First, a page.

Monday 11 November 2019

What's an ideal working environment?

My most recent job interview included being asked about what I would consider an ideal working environment to be like.  This post will be me thinking aloud about how to respond if the same type of question comes up again.

Team Structure - Serenity Now
Based on my twenty or so years of working as a professional software developer, I have found the most productive teams are those that are self-sufficient for the things that they need to develop, and have the big picture awareness to anticipate in advance what they need from others.
Partway through writing this section I thought about how this matches up to the serenity prayer:
"God, grant me the serenity to accept the things I cannot change,
Courage to change the things I can,
And wisdom to know the difference."
Being able to deliver working software at a stready sustrainable pace is where I get a lot of satisfaction from my work.  Having to wait for another team to produce something can be frustrating, so having strong communication skills is a key aspect of ensuring that progress is not blocked.

Team Diversity
This section title may sound like a team name from The Apprentice, or The X Factor, but for me it is all about having a broad range of worldviews and levels of experience.

In two of my jobs I have worked alongside students completing a year in industry as part of their university course's programme.  Those projects were some of the most rewarding of my career in terms of developing my mentoring abilities and the satisfaction that can be gained from teaching a concept or the benefits of a methodology such as test driven development (TDD).

My half-joking contribution to the diversity of my latest team was that I was the only member originally from the southern hemisphere.  The only time that I considered making a suggestion based on that backround was when I heard that a team was contemplating introducing a snowy winter theme to the homepage of the product's website.  It would have been Summer in the southern hemisphere.

Thanks to the melting pot of cultures that London provides, I have also had the opportunity to learn from people of different cultures and religions about how they go about every things in life such as choosing what food stand they can visit at the local street markets, and managing their working day during periods of fasting.

Team size - no one size fits all
Depending on how you shape it, I've either been working in small teams, or large teams.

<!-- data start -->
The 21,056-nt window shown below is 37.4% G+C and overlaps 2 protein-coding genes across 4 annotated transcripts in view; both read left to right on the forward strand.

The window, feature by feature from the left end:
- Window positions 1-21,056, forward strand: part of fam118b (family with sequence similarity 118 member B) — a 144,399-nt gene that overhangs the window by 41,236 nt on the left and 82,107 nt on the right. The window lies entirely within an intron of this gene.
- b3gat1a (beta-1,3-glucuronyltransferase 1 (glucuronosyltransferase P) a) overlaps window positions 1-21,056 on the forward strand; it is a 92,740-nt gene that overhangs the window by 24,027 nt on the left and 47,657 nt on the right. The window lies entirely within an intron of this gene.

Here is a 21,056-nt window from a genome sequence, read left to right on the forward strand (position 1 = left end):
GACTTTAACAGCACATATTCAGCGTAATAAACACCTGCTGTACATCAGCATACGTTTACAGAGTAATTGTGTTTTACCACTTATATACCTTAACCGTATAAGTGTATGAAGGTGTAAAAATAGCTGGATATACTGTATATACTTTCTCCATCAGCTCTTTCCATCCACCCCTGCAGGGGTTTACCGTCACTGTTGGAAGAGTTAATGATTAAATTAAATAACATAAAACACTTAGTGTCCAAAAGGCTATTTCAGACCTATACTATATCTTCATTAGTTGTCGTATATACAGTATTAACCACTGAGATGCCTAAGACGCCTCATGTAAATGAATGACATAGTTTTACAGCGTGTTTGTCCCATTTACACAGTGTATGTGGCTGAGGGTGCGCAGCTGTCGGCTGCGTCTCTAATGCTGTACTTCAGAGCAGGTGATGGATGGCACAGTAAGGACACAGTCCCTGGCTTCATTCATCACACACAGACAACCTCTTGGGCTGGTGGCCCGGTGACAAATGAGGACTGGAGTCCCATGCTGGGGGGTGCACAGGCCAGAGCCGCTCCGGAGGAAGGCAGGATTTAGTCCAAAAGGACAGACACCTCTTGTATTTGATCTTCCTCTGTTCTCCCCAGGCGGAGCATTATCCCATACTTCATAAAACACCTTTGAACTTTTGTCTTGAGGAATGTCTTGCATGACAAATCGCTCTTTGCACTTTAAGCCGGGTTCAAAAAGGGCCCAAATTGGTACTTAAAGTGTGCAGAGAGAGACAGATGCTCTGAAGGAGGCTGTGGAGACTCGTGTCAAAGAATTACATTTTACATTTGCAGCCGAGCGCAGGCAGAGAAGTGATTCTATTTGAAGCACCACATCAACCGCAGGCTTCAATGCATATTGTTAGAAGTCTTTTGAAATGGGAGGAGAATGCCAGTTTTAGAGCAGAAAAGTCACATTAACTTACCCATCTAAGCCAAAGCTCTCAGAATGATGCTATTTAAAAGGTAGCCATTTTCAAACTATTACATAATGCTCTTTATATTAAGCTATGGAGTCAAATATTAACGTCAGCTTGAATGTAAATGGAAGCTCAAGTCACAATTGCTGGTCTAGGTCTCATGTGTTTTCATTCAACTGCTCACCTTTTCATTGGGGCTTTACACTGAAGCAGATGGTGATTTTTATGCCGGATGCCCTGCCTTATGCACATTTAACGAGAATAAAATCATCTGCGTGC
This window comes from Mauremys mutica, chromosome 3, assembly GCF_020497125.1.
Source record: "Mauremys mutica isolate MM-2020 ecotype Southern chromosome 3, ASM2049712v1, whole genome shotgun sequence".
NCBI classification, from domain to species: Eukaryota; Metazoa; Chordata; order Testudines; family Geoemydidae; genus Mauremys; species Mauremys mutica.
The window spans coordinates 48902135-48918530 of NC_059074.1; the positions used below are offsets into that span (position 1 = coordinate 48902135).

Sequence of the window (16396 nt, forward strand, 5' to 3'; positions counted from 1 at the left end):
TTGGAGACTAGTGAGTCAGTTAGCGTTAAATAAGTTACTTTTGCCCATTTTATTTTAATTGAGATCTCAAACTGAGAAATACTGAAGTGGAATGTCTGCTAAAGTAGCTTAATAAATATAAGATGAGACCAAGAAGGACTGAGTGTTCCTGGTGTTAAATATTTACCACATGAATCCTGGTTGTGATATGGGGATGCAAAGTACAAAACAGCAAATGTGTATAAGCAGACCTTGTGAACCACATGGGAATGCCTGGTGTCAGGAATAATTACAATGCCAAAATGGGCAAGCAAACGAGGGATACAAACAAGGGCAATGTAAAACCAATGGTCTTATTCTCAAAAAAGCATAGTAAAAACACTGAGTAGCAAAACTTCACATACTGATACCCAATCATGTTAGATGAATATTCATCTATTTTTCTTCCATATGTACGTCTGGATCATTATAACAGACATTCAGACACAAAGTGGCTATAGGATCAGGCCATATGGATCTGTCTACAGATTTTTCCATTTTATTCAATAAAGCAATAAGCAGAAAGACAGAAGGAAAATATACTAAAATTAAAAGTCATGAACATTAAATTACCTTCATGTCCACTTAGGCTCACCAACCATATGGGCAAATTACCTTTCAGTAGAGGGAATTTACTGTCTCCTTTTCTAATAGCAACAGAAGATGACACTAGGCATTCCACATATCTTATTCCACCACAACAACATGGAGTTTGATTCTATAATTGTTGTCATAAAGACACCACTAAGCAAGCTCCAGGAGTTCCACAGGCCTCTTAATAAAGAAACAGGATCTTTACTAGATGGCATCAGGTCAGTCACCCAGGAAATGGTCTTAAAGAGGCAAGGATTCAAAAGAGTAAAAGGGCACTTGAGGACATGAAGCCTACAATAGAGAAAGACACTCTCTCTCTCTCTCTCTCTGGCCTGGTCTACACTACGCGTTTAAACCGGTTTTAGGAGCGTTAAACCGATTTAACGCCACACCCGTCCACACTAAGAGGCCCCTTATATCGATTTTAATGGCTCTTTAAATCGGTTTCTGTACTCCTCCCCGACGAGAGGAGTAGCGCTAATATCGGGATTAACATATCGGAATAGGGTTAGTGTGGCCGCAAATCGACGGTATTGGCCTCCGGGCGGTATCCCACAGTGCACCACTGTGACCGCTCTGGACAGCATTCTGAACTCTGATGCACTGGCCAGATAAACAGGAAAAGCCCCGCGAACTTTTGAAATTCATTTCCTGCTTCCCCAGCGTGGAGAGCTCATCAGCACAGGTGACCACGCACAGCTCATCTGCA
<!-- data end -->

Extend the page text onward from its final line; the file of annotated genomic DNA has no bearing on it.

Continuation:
For the day to day incremental changes that my immediate neighbours and I worked on I have had a small team of three.  For the effects that our changes have introduced to the wider development group the number goes up to something closer to fifty or sixty - not counting external consumers of our APIs who should have noticed no impact from our seamless changes.

The main project that I worked on during my time at Elsevier involved something closer to a hundred people.  I had regular contact with around fifteen members of the core team, and interacted with a dozen or so others when we needed to address a publication version consistency problem.

Getting back to what I would consider to be an ideal working environment, I think a group of between five and ten people - depending on the range of skills required - is a good size:
 - There is enough cover for keeping the work progressing if someone is ill or takes a holiday
 - We can have a range of levels of experience
 - There are enough people to be reasonably certain of having at least one strong opinion when a decision needs to be made

Inter-team socialising
I find that it's much easier to have a discussion with someone if you have already had an informal conversation with them about non-work matters.  I'm not someone that runs workshops, so I'm not going to be that person who sets up icebreaker activities for people to get to know eachother at the start of a multi-day meeting.

On the other hand, I do quite enjoy trivia, so sometime back in 2015 I introduced the Friday Pub Quiz as a mini social event for self-organised teams to participate in at the office's break-out area after the Friday afternoon knowledge share session.

It started off small with just a couple of teams, then expanded out to have a couple more teams, then I introduced the rule that the winning team would have to produce a quiz for the following week.

Four years, and three office moves later, Friday Pub Quiz is still a fairly regular event.
Individuals from different development teams, product owners, senior managers, designers sometimes meet eachother for the first time to form a team, then find themselves presenting to their peers together the next week.

Office environment - open plan, but keep the noise down
I have always worked in open plan offices, so I don't see myself moving to my own walled off space anytime soon.  I like the buzz of hearing pairs programming and discussing the next test or feature to be developed.

Having said that, there have been a few ocassions when I might have preferred a different setup - mostly around the issue of noise.

Providing table tennis or foosball in the office environment is all well and good, but it really should be in its own space - not somewhere that has no doors between it and the working environment.

A pet hate of mine at a recent job was the daily crinkle of packets of crisps being eaten at some desks near mine.  I consider it a bit like water torture when you don't know when that next noise is coming.  I'm now wondering what the mouse and keyboard of those laptops would be like as that salty type of food is something I always need to wash my hands after eating.

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